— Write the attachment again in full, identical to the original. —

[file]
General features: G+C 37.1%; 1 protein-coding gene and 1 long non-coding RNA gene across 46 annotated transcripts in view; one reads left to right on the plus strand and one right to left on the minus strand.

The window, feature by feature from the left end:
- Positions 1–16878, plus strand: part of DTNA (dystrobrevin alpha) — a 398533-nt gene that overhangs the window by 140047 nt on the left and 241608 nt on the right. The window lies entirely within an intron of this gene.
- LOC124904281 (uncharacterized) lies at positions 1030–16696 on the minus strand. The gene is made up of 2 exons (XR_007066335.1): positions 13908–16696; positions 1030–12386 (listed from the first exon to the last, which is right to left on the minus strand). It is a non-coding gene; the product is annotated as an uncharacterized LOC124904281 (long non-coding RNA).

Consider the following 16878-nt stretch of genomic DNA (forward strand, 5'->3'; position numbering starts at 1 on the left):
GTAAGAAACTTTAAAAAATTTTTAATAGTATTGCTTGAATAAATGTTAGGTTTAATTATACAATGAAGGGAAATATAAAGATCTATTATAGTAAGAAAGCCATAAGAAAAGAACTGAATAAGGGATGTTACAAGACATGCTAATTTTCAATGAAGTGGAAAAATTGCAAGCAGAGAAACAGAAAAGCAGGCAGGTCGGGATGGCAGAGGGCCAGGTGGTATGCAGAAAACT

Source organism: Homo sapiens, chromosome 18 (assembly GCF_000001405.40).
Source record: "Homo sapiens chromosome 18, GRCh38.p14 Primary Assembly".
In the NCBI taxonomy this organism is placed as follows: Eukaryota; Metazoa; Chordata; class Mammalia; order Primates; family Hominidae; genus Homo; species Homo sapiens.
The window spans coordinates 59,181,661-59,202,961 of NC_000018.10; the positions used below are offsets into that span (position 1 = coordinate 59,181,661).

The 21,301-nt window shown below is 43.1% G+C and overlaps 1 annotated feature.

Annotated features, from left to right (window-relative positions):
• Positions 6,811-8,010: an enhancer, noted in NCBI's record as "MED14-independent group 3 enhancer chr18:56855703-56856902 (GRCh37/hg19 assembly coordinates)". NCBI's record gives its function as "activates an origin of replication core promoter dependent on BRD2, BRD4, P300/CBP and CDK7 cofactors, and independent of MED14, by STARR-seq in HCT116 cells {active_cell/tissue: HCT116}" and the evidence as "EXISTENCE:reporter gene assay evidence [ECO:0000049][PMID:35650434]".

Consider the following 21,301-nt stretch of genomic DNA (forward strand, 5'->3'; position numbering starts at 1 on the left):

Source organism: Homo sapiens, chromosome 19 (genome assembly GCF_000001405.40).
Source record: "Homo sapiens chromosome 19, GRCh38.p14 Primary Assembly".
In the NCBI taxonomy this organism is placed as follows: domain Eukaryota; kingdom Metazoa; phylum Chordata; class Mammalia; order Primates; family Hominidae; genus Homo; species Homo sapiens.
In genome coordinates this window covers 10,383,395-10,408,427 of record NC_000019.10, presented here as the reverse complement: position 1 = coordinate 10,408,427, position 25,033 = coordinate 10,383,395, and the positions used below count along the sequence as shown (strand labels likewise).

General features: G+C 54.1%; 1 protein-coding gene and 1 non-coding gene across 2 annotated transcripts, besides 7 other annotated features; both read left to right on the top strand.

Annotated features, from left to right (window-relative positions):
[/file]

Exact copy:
General features: G+C 37.1%; 1 protein-coding gene and 1 long non-coding RNA gene across 46 annotated transcripts in view; one reads left to right on the plus strand and one right to left on the minus strand.

The window, feature by feature from the left end:
- Positions 1–16878, plus strand: part of DTNA (dystrobrevin alpha) — a 398533-nt gene that overhangs the window by 140047 nt on the left and 241608 nt on the right. The window lies entirely within an intron of this gene.
- LOC124904281 (uncharacterized) lies at positions 1030–16696 on the minus strand. The gene is made up of 2 exons (XR_007066335.1): positions 13908–16696; positions 1030–12386 (listed from the first exon to the last, which is right to left on the minus strand). It is a non-coding gene; the product is annotated as an uncharacterized LOC124904281 (long non-coding RNA).

Consider the following 16878-nt stretch of genomic DNA (forward strand, 5'->3'; position numbering starts at 1 on the left):
GTAAGAAACTTTAAAAAATTTTTAATAGTATTGCTTGAATAAATGTTAGGTTTAATTATACAATGAAGGGAAATATAAAGATCTATTATAGTAAGAAAGCCATAAGAAAAGAACTGAATAAGGGATGTTACAAGACATGCTAATTTTCAATGAAGTGGAAAAATTGCAAGCAGAGAAACAGAAAAGCAGGCAGGTCGGGATGGCAGAGGGCCAGGTGGTATGCAGAAAACT

Source organism: Homo sapiens, chromosome 18 (assembly GCF_000001405.40).
Source record: "Homo sapiens chromosome 18, GRCh38.p14 Primary Assembly".
In the NCBI taxonomy this organism is placed as follows: Eukaryota; Metazoa; Chordata; class Mammalia; order Primates; family Hominidae; genus Homo; species Homo sapiens.
The window spans coordinates 59,181,661-59,202,961 of NC_000018.10; the positions used below are offsets into that span (position 1 = coordinate 59,181,661).

The 21,301-nt window shown below is 43.1% G+C and overlaps 1 annotated feature.

Annotated features, from left to right (window-relative positions):
• Positions 6,811-8,010: an enhancer, noted in NCBI's record as "MED14-independent group 3 enhancer chr18:56855703-56856902 (GRCh37/hg19 assembly coordinates)". NCBI's record gives its function as "activates an origin of replication core promoter dependent on BRD2, BRD4, P300/CBP and CDK7 cofactors, and independent of MED14, by STARR-seq in HCT116 cells {active_cell/tissue: HCT116}" and the evidence as "EXISTENCE:reporter gene assay evidence [ECO:0000049][PMID:35650434]".

Consider the following 21,301-nt stretch of genomic DNA (forward strand, 5'->3'; position numbering starts at 1 on the left):

Source organism: Homo sapiens, chromosome 19 (genome assembly GCF_000001405.40).
Source record: "Homo sapiens chromosome 19, GRCh38.p14 Primary Assembly".
In the NCBI taxonomy this organism is placed as follows: domain Eukaryota; kingdom Metazoa; phylum Chordata; class Mammalia; order Primates; family Hominidae; genus Homo; species Homo sapiens.
In genome coordinates this window covers 10,383,395-10,408,427 of record NC_000019.10, presented here as the reverse complement: position 1 = coordinate 10,408,427, position 25,033 = coordinate 10,383,395, and the positions used below count along the sequence as shown (strand labels likewise).

General features: G+C 54.1%; 1 protein-coding gene and 1 non-coding gene across 2 annotated transcripts, besides 7 other annotated features; both read left to right on the top strand.

Annotated features, from left to right (window-relative positions):